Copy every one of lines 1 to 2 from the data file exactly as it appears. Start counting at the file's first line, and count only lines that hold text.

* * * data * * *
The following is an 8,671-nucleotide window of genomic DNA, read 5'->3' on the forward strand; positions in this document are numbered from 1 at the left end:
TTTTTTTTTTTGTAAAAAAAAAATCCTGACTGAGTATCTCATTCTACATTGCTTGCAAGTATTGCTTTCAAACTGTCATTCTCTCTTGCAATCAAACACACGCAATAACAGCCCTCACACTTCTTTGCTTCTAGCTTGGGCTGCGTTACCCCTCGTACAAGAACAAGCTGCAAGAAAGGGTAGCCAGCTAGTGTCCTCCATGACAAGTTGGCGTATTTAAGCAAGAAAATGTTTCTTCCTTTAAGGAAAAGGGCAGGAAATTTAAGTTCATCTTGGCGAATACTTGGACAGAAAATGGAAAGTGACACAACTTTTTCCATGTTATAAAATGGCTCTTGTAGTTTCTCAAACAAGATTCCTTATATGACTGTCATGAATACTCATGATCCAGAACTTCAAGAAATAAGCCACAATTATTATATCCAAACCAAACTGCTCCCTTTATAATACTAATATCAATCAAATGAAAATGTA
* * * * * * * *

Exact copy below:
The following is an 8,671-nucleotide window of genomic DNA, read 5'->3' on the forward strand; positions in this document are numbered from 1 at the left end:
TTTTTTTTTTTGTAAAAAAAAAATCCTGACTGAGTATCTCATTCTACATTGCTTGCAAGTATTGCTTTCAAACTGTCATTCTCTCTTGCAATCAAACACACGCAATAACAGCCCTCACACTTCTTTGCTTCTAGCTTGGGCTGCGTTACCCCTCGTACAAGAACAAGCTGCAAGAAAGGGTAGCCAGCTAGTGTCCTCCATGACAAGTTGGCGTATTTAAGCAAGAAAATGTTTCTTCCTTTAAGGAAAAGGGCAGGAAATTTAAGTTCATCTTGGCGAATACTTGGACAGAAAATGGAAAGTGACACAACTTTTTCCATGTTATAAAATGGCTCTTGTAGTTTCTCAAACAAGATTCCTTATATGACTGTCATGAATACTCATGATCCAGAACTTCAAGAAATAAGCCACAATTATTATATCCAAACCAAACTGCTCCCTTTATAATACTAATATCAATCAAATGAAAATGTA